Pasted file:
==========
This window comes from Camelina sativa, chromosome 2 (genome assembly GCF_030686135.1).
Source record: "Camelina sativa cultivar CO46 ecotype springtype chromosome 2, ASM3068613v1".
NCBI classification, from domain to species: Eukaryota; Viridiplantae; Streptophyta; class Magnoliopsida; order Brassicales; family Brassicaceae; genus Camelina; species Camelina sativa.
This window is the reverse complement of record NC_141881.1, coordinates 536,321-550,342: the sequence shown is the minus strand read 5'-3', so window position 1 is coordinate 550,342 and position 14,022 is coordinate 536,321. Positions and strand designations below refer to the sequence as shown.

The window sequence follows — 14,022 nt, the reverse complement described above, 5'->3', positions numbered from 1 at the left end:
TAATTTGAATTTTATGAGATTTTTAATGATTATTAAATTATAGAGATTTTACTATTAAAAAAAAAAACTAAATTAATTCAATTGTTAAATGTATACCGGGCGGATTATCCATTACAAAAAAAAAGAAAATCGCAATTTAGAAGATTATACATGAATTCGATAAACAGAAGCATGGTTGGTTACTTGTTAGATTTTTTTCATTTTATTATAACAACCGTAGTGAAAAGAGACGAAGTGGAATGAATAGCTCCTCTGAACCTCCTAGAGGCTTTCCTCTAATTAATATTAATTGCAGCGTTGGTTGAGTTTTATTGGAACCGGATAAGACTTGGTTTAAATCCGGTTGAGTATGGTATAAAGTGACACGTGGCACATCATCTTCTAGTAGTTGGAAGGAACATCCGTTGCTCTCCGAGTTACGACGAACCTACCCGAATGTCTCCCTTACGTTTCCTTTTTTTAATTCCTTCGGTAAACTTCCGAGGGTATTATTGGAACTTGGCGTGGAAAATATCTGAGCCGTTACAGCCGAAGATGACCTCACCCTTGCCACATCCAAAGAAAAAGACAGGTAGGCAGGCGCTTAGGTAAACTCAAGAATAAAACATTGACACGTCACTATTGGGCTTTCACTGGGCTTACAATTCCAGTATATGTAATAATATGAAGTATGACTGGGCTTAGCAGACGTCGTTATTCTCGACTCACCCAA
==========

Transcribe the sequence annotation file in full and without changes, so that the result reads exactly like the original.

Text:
This window comes from Camelina sativa, chromosome 2 (genome assembly GCF_030686135.1).
Source record: "Camelina sativa cultivar CO46 ecotype springtype chromosome 2, ASM3068613v1".
NCBI classification, from domain to species: Eukaryota; Viridiplantae; Streptophyta; class Magnoliopsida; order Brassicales; family Brassicaceae; genus Camelina; species Camelina sativa.
This window is the reverse complement of record NC_141881.1, coordinates 536,321-550,342: the sequence shown is the minus strand read 5'-3', so window position 1 is coordinate 550,342 and position 14,022 is coordinate 536,321. Positions and strand designations below refer to the sequence as shown.

The window sequence follows — 14,022 nt, the reverse complement described above, 5'->3', positions numbered from 1 at the left end:
TAATTTGAATTTTATGAGATTTTTAATGATTATTAAATTATAGAGATTTTACTATTAAAAAAAAAAACTAAATTAATTCAATTGTTAAATGTATACCGGGCGGATTATCCATTACAAAAAAAAAGAAAATCGCAATTTAGAAGATTATACATGAATTCGATAAACAGAAGCATGGTTGGTTACTTGTTAGATTTTTTTCATTTTATTATAACAACCGTAGTGAAAAGAGACGAAGTGGAATGAATAGCTCCTCTGAACCTCCTAGAGGCTTTCCTCTAATTAATATTAATTGCAGCGTTGGTTGAGTTTTATTGGAACCGGATAAGACTTGGTTTAAATCCGGTTGAGTATGGTATAAAGTGACACGTGGCACATCATCTTCTAGTAGTTGGAAGGAACATCCGTTGCTCTCCGAGTTACGACGAACCTACCCGAATGTCTCCCTTACGTTTCCTTTTTTTAATTCCTTCGGTAAACTTCCGAGGGTATTATTGGAACTTGGCGTGGAAAATATCTGAGCCGTTACAGCCGAAGATGACCTCACCCTTGCCACATCCAAAGAAAAAGACAGGTAGGCAGGCGCTTAGGTAAACTCAAGAATAAAACATTGACACGTCACTATTGGGCTTTCACTGGGCTTACAATTCCAGTATATGTAATAATATGAAGTATGACTGGGCTTAGCAGACGTCGTTATTCTCGACTCACCCAA